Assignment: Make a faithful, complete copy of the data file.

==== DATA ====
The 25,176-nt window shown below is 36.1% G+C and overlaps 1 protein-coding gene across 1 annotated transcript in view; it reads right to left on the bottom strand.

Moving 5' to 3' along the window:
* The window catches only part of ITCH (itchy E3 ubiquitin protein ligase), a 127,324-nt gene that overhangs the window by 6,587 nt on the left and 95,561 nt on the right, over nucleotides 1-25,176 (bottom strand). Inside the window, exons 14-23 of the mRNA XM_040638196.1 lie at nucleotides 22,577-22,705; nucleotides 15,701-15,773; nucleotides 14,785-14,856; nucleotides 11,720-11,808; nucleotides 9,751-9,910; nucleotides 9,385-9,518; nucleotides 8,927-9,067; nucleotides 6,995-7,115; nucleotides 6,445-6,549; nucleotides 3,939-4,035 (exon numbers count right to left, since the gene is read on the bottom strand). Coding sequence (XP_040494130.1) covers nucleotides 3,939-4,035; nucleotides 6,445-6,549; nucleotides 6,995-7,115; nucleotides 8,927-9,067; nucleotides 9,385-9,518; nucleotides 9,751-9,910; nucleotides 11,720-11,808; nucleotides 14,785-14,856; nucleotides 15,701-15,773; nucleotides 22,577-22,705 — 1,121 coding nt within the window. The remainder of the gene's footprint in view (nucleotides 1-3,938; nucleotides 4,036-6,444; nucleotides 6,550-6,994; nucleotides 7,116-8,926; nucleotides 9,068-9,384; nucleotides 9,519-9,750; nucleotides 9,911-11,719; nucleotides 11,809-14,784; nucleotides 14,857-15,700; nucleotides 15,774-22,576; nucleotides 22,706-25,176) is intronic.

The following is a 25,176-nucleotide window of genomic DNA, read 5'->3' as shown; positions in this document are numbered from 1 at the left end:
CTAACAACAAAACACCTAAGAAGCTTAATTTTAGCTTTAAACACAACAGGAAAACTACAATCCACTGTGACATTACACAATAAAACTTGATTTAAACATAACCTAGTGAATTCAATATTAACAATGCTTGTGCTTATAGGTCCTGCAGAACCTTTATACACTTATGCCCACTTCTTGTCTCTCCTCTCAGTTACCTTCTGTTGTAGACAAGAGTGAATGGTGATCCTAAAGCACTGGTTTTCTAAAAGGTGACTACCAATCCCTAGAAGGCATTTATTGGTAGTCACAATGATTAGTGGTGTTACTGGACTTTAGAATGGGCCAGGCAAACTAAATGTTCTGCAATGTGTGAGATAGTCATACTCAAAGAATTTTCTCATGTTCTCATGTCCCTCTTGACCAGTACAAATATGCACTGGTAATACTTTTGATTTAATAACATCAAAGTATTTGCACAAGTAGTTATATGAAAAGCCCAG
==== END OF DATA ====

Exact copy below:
The 25,176-nt window shown below is 36.1% G+C and overlaps 1 protein-coding gene across 1 annotated transcript in view; it reads right to left on the bottom strand.

Moving 5' to 3' along the window:
* The window catches only part of ITCH (itchy E3 ubiquitin protein ligase), a 127,324-nt gene that overhangs the window by 6,587 nt on the left and 95,561 nt on the right, over nucleotides 1-25,176 (bottom strand). Inside the window, exons 14-23 of the mRNA XM_040638196.1 lie at nucleotides 22,577-22,705; nucleotides 15,701-15,773; nucleotides 14,785-14,856; nucleotides 11,720-11,808; nucleotides 9,751-9,910; nucleotides 9,385-9,518; nucleotides 8,927-9,067; nucleotides 6,995-7,115; nucleotides 6,445-6,549; nucleotides 3,939-4,035 (exon numbers count right to left, since the gene is read on the bottom strand). Coding sequence (XP_040494130.1) covers nucleotides 3,939-4,035; nucleotides 6,445-6,549; nucleotides 6,995-7,115; nucleotides 8,927-9,067; nucleotides 9,385-9,518; nucleotides 9,751-9,910; nucleotides 11,720-11,808; nucleotides 14,785-14,856; nucleotides 15,701-15,773; nucleotides 22,577-22,705 — 1,121 coding nt within the window. The remainder of the gene's footprint in view (nucleotides 1-3,938; nucleotides 4,036-6,444; nucleotides 6,550-6,994; nucleotides 7,116-8,926; nucleotides 9,068-9,384; nucleotides 9,519-9,750; nucleotides 9,911-11,719; nucleotides 11,809-14,784; nucleotides 14,857-15,700; nucleotides 15,774-22,576; nucleotides 22,706-25,176) is intronic.

The following is a 25,176-nucleotide window of genomic DNA, read 5'->3' as shown; positions in this document are numbered from 1 at the left end:
CTAACAACAAAACACCTAAGAAGCTTAATTTTAGCTTTAAACACAACAGGAAAACTACAATCCACTGTGACATTACACAATAAAACTTGATTTAAACATAACCTAGTGAATTCAATATTAACAATGCTTGTGCTTATAGGTCCTGCAGAACCTTTATACACTTATGCCCACTTCTTGTCTCTCCTCTCAGTTACCTTCTGTTGTAGACAAGAGTGAATGGTGATCCTAAAGCACTGGTTTTCTAAAAGGTGACTACCAATCCCTAGAAGGCATTTATTGGTAGTCACAATGATTAGTGGTGTTACTGGACTTTAGAATGGGCCAGGCAAACTAAATGTTCTGCAATGTGTGAGATAGTCATACTCAAAGAATTTTCTCATGTTCTCATGTCCCTCTTGACCAGTACAAATATGCACTGGTAATACTTTTGATTTAATAACATCAAAGTATTTGCACAAGTAGTTATATGAAAAGCCCAG